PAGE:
This is rather a curate’s egg of a book, so I’ll review it under several headings because, fine work though it is, when viewed from different perspectives it scores very differently.
First the use of facts. Moore doesn’t footnote anything. There are no references. Apart from one hilarious case where even he says that something is pretty implausible and quotes his source, there’s really no way of telling where he got some of his facts from. In some cases he is simply wrong. In other cases he allows a somewhat rose-tinted view of the distant past overtake reality. For example, he rightly excoriates the Victorian habit of men indulging in sexual debauch while freezing out their women (though he, strangely, seems to think this a uniquely Anglo-Saxon phenomenon) but holds the view that, say, Roman society was massively permissive. Which it wasn’t: Roman women of quality were just as tightly bound as Victorian; we hear so much about the ravers because they were exceptions and notorious. And the Greek society that he idolises (by which I think he means classical Athens) was immensely hypocritical, with men doing things with boys and prostitutes they would never dream of doing in the home, and would kill their wives (over whom they had power a Taleban leader might only wish for) if they found them doing it. The pernicious sexual schizophrenia of Western society, the split between the man’s world and the family world, was born in the Athens of Pericles.
Moving on, Moore takes the usual ahistorical view of Christianity and the later Rome Empire (his chronology seems to break down at this point as well), has a touchingly quaint faith in the notion that there was something called the ‘Dark Ages’ and generally makes it sound as if all were swingers before the puritans came along. And that pornography has become more and more dehumanised over time. Well, for one thing, this is a very Whiggish view of history, and for a second, one only has to look at, say, some of the precursors to Tijuana Bibles issued in France before and after the Revolution (in which poor Marie Antoinette figured somewhat overmuch) to see that crassly stupid crudity is not a phenomenon of modernity, it’s just that we usually only see the good stuff from the past, whereas now we see all of it because time has not yet winnowed out the chaff.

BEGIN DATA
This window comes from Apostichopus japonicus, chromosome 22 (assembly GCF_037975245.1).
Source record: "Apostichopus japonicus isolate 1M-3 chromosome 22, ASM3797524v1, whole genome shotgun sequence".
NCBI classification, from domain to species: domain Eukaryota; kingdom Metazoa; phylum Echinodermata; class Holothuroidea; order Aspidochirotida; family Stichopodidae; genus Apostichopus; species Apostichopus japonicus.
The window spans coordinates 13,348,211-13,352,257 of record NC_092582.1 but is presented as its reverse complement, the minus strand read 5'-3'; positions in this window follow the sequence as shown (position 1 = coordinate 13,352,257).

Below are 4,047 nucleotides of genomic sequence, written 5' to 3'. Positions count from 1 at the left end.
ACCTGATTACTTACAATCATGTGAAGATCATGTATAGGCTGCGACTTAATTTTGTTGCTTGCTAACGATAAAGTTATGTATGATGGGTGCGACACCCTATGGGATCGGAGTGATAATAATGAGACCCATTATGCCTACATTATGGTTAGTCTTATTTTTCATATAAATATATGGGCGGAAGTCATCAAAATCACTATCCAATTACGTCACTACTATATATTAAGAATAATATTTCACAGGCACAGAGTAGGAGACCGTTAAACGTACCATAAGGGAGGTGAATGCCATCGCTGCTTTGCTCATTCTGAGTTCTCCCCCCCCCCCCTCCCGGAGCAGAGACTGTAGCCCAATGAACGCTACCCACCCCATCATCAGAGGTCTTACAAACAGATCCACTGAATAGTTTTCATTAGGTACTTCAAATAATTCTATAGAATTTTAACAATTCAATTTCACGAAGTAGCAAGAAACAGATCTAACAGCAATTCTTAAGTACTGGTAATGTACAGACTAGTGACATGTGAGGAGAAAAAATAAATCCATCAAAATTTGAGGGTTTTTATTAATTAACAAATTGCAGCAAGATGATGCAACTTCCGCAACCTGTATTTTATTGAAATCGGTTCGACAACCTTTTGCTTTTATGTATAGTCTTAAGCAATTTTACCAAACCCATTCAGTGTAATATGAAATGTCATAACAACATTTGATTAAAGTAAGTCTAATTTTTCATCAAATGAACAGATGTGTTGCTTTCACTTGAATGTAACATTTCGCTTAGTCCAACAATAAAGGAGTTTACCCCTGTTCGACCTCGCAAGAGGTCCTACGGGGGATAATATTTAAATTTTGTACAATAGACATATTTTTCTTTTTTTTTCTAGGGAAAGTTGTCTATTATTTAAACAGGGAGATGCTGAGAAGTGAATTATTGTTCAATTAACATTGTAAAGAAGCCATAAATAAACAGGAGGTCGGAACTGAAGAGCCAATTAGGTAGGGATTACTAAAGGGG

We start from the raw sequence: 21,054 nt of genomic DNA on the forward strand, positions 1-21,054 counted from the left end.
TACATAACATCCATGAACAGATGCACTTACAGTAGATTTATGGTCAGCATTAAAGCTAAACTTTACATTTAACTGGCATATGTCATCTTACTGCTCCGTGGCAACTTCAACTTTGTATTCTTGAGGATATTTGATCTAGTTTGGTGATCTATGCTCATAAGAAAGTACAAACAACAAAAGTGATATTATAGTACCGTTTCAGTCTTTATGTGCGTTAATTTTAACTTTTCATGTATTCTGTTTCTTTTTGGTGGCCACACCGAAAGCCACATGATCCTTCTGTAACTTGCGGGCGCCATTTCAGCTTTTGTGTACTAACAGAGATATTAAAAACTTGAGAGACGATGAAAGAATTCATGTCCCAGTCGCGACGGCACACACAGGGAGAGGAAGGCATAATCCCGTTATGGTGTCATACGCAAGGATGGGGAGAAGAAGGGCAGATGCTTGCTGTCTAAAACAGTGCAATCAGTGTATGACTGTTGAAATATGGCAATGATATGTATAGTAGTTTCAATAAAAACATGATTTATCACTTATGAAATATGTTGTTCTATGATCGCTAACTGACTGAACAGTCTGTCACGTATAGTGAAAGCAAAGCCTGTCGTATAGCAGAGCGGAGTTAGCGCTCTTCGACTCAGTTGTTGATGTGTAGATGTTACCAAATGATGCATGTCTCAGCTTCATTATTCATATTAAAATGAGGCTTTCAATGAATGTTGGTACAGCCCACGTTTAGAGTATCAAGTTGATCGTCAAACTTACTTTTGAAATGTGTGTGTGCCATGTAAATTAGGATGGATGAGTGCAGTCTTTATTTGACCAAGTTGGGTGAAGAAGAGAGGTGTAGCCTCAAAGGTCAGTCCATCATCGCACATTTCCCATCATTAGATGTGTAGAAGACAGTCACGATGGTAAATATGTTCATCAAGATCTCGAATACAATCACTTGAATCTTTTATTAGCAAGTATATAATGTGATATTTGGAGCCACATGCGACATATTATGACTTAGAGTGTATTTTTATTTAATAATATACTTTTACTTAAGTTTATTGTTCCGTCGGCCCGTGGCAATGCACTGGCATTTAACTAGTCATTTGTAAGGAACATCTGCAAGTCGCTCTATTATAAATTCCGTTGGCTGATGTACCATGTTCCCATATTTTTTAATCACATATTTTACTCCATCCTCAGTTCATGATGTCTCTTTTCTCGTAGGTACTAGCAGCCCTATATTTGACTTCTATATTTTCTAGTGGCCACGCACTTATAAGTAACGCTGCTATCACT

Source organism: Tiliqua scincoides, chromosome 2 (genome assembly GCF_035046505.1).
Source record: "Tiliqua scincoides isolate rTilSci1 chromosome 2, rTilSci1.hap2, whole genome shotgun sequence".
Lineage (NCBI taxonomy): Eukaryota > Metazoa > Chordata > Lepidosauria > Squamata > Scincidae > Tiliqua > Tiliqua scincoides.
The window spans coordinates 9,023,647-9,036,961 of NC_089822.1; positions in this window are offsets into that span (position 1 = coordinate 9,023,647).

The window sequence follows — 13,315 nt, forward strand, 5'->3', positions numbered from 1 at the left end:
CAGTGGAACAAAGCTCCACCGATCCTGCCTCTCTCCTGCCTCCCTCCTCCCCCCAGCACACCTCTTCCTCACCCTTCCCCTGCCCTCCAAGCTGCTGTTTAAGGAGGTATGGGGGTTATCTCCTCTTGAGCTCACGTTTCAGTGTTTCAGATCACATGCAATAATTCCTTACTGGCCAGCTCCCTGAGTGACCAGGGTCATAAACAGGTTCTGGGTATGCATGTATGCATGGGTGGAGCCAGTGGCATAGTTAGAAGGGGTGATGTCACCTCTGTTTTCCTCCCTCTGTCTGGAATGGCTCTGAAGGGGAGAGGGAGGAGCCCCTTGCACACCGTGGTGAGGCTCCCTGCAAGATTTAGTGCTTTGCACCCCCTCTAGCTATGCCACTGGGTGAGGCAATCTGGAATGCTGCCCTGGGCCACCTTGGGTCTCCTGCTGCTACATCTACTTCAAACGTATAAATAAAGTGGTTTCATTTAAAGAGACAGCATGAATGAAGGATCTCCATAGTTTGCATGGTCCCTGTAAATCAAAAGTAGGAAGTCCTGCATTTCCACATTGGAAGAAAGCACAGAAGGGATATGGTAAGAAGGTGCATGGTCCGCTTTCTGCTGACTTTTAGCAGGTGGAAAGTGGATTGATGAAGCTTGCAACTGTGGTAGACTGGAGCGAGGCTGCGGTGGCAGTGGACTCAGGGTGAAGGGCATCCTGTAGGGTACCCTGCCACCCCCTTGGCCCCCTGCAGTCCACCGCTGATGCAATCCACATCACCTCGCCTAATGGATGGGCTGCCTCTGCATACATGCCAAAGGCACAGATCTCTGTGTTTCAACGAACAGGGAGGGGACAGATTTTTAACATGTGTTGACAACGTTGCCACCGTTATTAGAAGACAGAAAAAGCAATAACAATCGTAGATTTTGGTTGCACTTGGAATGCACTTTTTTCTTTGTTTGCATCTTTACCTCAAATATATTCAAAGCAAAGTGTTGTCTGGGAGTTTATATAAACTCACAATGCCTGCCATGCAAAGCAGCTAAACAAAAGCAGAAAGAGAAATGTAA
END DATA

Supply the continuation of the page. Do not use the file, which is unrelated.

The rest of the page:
And finally, for this part, I was simply stunned at the massively Eurocentric view of history. What about the influence of Islamic culture? Is Anglo-Saxon Europe really the only place where the double-standard reigned? Oh yes and, even more finally, I do find Moore’s enthusiasm for the anything goes culture a little lacking in thought. As well as the effect of time, one of the reasons why past erotica tends to be interesting, while modern porn isn’t is simply that the constraints under which artists in the past worked forced them to be more indirect and to work to a higher quality than is now the case; pornographers were more inventive. To see this, look at this piece of mine and compare and contrast modern ‘glamour’ shots with past. No constraint is as bad for art as too much constraint.
So, why four stars. For a simple reason. Though it does flag at the end, this is a wonderfully well written polemic, and it really doesn’t matter if it wouldn’t hold water as an academic study. It is a rant, and hugely enjoyable as such, and that is all it is intended to be. And as such, it succeeds admirably.